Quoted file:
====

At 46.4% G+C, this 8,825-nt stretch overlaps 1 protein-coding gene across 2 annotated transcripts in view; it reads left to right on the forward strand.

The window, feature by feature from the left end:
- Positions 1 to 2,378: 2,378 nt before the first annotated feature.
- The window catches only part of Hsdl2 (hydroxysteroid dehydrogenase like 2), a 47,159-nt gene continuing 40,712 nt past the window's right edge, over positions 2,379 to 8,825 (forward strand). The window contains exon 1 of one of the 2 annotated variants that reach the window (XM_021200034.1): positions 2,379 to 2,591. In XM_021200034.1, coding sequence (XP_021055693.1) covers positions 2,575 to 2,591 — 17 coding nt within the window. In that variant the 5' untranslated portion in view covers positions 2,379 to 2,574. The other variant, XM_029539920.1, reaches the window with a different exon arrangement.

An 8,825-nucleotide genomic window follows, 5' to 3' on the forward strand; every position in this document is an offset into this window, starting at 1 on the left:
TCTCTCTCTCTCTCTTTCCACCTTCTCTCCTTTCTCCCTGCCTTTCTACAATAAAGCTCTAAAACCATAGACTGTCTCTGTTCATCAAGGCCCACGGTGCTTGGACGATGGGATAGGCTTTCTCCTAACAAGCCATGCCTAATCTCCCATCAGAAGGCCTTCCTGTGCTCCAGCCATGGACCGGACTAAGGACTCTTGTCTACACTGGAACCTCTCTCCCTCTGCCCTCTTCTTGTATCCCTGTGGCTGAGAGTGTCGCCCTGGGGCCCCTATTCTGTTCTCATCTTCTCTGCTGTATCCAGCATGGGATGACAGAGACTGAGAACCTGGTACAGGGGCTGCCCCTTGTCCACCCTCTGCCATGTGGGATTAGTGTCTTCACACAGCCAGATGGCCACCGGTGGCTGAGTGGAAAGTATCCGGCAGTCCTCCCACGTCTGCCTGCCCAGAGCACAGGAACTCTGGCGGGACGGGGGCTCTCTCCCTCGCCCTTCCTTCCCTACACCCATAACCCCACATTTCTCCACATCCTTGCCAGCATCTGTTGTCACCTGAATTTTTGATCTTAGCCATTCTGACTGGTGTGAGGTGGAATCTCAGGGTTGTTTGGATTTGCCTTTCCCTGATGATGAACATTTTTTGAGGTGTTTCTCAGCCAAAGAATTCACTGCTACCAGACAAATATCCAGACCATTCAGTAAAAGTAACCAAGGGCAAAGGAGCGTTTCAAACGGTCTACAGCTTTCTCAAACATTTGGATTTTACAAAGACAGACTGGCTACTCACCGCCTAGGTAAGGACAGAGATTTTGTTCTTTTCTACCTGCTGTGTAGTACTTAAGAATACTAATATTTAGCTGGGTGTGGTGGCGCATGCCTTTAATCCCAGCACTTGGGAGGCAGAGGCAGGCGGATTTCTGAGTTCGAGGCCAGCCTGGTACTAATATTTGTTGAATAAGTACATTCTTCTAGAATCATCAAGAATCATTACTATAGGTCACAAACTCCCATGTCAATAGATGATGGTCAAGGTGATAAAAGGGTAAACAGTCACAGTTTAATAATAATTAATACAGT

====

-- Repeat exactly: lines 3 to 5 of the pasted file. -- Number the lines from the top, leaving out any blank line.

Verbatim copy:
- Positions 1 to 2,378: 2,378 nt before the first annotated feature.
- The window catches only part of Hsdl2 (hydroxysteroid dehydrogenase like 2), a 47,159-nt gene continuing 40,712 nt past the window's right edge, over positions 2,379 to 8,825 (forward strand). The window contains exon 1 of one of the 2 annotated variants that reach the window (XM_021200034.1): positions 2,379 to 2,591. In XM_021200034.1, coding sequence (XP_021055693.1) covers positions 2,575 to 2,591 — 17 coding nt within the window. In that variant the 5' untranslated portion in view covers positions 2,379 to 2,574. The other variant, XM_029539920.1, reaches the window with a different exon arrangement.

An 8,825-nucleotide genomic window follows, 5' to 3' on the forward strand; every position in this document is an offset into this window, starting at 1 on the left: